This frames appears to be the beginning of the end. The Falcons finally trap Ivory against the sideline when a safety makes his way over top.

Unfortunately for the Falcons, Ivory is pretty damn good at escaping traps. Ivory bursts through the contain with a quick, decisive change in direction.

Ivory stumbles, but regains his balance.

Suddenly, Ivory gets horizontal again. He's changing direction in an effort to outrun the defensive backs above him.

As Ivory makes his way across the field, he encounters his last challenger -- cornerback Dunta Robinson. Robinson stays step for step with Ivory, finally making an effort to tackle the running back in the center of the field.

But after all of the effort Ivory had put in to get to this point, he wasn't going to get taken down by an upright cornerback. Ivory deploys a mean stiff arm, literally heaving the defender off of him.

With the entire Saints squad stuck eating his dust, Ivory high-steps into the endzone. That's six points on the end of a determined 56-yard effort. Plays like this are the reason why I don't think the Lynch comparisons are misplaced.

Ivory's Saints career would end alongside the 2012 season four games later. Traded for a 4th-round pick, Ivory was off to fulfill a larger role in New York.

2013: 182 rushing attempts, 833 yards, 4.6 yards per carry

Ivory's 2013 numbers were nothing to sneeze at. The Jets received 15 full games of production from their newly-acquired back -- the most of any Ivory season up to that point. Ivory broke off many highlight runs and earned his new $10 million contract in pass protection.

Still, it's worth pointing out that much of Ivory's 2013 success can very well be attributed to his offensive line. The Jets posted the 6th-ranked rushing attack in 2013. Watching the film back, I couldn't help but take note of some of the dump truck-sized holes Ivory ran through on his most notable runs. This doesn't take away from what Ivory accomplished in 2013, of course. But it does mark the beginning of a transition, in a way -- an evolution from creator into sustainer.

Ivory would continue to refine the demeanor he adopted in New York over the next three seasons, becoming a damn good all-around running back. But for now, we'll focus on his first season in green.

I love the play below -- Ivory takes it to his former team just months after they trade him away.

The Jets line up in I-formation. The Saints load the box with defenders. A fullback will lead the way for Ivory.

At the snap, a hole opens up almost immediately for Ivory.

Ivory makes first contact as he explodes through the hole. The Saints single-high safety eyes the congestion, then accelerates towards the confrontation.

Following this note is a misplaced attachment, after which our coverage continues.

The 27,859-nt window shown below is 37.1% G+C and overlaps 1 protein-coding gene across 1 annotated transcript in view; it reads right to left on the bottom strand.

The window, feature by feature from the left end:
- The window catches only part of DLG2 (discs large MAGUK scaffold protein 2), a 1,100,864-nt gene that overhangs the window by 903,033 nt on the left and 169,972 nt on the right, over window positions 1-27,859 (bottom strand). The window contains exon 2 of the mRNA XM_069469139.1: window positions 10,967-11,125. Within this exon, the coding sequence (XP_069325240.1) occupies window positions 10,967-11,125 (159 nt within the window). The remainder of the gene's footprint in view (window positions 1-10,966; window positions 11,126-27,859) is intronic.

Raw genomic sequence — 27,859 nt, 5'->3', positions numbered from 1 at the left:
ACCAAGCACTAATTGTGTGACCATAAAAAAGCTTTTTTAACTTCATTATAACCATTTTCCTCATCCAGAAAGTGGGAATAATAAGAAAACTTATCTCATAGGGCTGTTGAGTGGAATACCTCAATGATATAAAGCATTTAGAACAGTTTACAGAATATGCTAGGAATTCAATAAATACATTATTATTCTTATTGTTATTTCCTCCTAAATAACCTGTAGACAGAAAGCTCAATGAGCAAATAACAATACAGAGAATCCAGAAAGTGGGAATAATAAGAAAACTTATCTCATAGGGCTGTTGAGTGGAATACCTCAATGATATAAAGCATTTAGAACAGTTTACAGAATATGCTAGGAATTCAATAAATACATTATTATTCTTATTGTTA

This is the most pivotal moment in the play -- Ivory breaks the initial tackle in the trenches, exploding out into the open field. The Saints safety appears to take a terrible angle as he approaches Ivory, but there's actually more to the situation than you can uncover in these still frames. Ivory accelerates so quickly after breaking the first tackle that the safety is forced to react faster than he can adjust his momentum. To put it simply, Ivory's burst forces the safety's trajectory, in a way.

Ivory turns up the sideline, running away from the Saints defense.

Eventually, Ivory is forced out of bounds at his former team's sideline. He stares his old teammates down for a brief moment, then jogs back to his huddle.

Ivory would go on to post 139 yards in a Jets win over the Saints that day. The next season would gift Ivory with even more carries.

2014: 198 rushing attempts, 821 yards, 4.1 yards per carry

The Jets -- as an offense -- took a huge dip in 2014, but Ivory's production mirrored the season that preceded it.

Ivory played in all 16 games -- most of them in front of or beside veteran running back Chris Johnson. Ivory's most impressive effort of 2014 was a 71-yard touchdown dash. The run marked the 2nd-longest rushing touchdown in Jets history.

The Jets played around (probably too much) with many pistol formations in 2014, using situational quarterback Michael Vick's speed and speed-back Chris Johnson's agility in an effort to push and pull the defense. Chris Ivory's utility, however, shined brightest in more traditional sets. His phenomenal 71-yard touchdown run started in shotgun.

Ivory lines up beside Jets quarterback Geno Smith.

Ivory receives the hand off and points his body toward his center. Ivory is looking to hit the A-gap, opening quickly as the center approaches the linebacker.

Ivory bursts through the gap and breaks his first arm-tackle -- an ability he's refined over his six-year career.

As the left tackle arrives at the second level, Ivory waits patiently behind him for the linebacker and safety to close in.

Ivory bursts through the other side of a great block. A couple of Raiders players catch up to Ivory from behind.